Sunday, 10 August 2014

Sherlock Holmes: The Spirit Box Review


Review By
Patrick Scattergood

Written By
George Mann

Published By
Titan Books

Genre
Thriller, Crime

Synopsis

Summer, 1915. As Zeppelins rain death upon the rooftops of London, eminent members of society begin to behave erratically: a Member of Parliament throws himself naked into the Thames after giving a pro-German speech to the House; a senior military advisor suggests surrender before feeding himself to a tiger at London Zoo; a famed suffragette suddenly renounces the women's liberation movement and throws herself under a train.

In desperation, an aged Mycroft Holmes sends to Sussex for the help of his brother, Sherlock.

Review

As a massive fan of George Mann from his Doctor Who stories right through to his  Newbury and Hobbs steampunk novels, I know to expect a great story with superb pacing and a ton of twists and turns.  That's why he is a solid hand to choose to write a Sherlock Holmes novel.

 As well as editing the two Sherlock Holmes anthologies that Titan Books put out recently, Mann also wrote a great addition to their Holmes library in the shape of The Will of the Dead.  That was a great and exciting adventure for the worlds most famous detective.  Would this follow up be as good?

Well, it's George Mann so we all know the answer to that already don't we?

The Spirit Box manages to be one of two things.  It feels like a story that wouldn't have been out of place in the Sir Arthur Conan Doyle era of Holmes but at the same time it feels like it has an eye to the future while staying true to the period.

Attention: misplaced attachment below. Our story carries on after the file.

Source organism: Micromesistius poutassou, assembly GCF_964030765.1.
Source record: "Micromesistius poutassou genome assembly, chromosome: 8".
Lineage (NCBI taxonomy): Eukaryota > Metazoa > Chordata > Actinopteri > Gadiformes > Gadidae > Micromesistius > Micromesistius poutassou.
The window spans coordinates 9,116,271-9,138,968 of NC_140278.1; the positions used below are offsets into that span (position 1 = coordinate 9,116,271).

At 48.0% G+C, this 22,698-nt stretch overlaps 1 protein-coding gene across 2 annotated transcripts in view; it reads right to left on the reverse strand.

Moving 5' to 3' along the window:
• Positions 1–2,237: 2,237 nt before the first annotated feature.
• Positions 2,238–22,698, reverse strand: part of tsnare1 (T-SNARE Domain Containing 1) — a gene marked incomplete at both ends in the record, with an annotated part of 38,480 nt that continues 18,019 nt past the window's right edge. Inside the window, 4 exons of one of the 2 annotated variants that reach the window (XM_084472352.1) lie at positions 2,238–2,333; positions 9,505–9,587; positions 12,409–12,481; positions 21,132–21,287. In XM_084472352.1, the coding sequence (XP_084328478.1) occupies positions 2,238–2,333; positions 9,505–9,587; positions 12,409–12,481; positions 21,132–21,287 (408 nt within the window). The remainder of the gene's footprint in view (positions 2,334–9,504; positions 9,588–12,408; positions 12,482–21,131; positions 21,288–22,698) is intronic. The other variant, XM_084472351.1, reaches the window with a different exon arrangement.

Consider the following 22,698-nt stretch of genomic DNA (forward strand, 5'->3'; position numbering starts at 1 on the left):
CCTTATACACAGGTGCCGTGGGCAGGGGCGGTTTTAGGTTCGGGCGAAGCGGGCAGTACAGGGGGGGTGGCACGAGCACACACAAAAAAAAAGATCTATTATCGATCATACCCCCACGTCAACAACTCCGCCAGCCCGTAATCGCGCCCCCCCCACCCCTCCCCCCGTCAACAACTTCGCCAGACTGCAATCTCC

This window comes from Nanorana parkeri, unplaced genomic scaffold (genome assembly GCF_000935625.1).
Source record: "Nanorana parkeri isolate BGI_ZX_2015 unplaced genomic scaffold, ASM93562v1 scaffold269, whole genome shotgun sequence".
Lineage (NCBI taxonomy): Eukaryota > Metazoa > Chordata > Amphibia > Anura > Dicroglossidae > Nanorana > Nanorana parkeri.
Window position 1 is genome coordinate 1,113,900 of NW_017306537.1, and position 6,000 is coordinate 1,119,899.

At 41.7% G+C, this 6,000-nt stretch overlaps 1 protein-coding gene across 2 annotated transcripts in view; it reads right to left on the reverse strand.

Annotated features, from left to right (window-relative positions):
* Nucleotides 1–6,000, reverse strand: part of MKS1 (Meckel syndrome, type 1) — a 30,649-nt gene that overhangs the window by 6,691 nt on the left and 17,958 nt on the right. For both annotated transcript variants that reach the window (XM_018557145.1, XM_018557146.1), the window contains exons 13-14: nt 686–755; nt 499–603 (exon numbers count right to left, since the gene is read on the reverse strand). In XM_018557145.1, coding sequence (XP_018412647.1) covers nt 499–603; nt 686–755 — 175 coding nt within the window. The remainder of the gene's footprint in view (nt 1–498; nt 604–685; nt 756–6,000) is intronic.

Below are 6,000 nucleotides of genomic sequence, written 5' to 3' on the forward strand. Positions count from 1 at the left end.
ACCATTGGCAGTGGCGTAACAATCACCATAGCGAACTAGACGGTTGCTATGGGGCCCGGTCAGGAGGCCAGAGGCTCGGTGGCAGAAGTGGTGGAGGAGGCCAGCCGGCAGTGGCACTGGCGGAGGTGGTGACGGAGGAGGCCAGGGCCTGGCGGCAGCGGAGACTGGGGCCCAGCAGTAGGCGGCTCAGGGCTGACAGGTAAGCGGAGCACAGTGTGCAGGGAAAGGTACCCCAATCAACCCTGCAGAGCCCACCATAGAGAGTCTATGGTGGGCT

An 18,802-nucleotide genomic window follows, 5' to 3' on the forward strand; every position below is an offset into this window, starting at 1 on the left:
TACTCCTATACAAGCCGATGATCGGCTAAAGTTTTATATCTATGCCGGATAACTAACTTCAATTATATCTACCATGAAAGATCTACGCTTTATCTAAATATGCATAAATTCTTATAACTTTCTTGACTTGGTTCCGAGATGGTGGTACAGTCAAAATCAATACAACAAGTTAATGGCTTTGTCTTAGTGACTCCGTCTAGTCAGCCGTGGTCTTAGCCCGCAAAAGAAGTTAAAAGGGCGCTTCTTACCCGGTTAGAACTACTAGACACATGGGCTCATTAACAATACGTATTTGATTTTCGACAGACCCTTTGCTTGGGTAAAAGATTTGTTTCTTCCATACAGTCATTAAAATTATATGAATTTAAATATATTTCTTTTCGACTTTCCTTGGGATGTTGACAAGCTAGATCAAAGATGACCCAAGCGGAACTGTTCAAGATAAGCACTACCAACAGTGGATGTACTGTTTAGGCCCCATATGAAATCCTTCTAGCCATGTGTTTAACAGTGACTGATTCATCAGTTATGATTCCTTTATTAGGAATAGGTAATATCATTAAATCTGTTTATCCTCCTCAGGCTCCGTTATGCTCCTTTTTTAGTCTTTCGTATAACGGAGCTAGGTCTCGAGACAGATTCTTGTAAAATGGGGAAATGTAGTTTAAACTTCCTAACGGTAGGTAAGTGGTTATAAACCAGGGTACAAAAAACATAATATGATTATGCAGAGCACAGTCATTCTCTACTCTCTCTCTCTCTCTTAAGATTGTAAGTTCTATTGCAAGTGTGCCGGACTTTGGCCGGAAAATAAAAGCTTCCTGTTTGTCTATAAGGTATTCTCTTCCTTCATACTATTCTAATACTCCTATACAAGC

One of the great things that Mann manages to do is not only stay true to the feel of the characters themselves but he also manages to put his own spin on them.  The idea of the aged and broken down Mycroft Holmes having to reach out to his brother Sherlock is written especially well.  There's the feeling of anger, jealousy but also one of a grudging respect between the two and Mann handles that side of the pairs relationship with aplomb and style.

The mystery itself is a great one.  It works so well because of the masterful pacing that George Mann employs.  At times it's got an exciting quick pace and the action comes thick and fast, really hooking the reader in to the mystery and intrigue.  At other times the pace slows down to really show the characters growth, especially when trying to piece the puzzle together.

If you are a George Mann fan or a Sherlock Holmes fan then this is definitely a book for you.  The pacing and the mystery work brilliantly well together as well as Mann's portrayal of some legendary characters from literature.  Kick back, put your feet up and be prepared to get sucked in to a good old fashioned twist and turn filled mystery.

Story 8.5/10
Characters 9/10
Cover 7.5/10
Recommended 8/10
Overall 33/40

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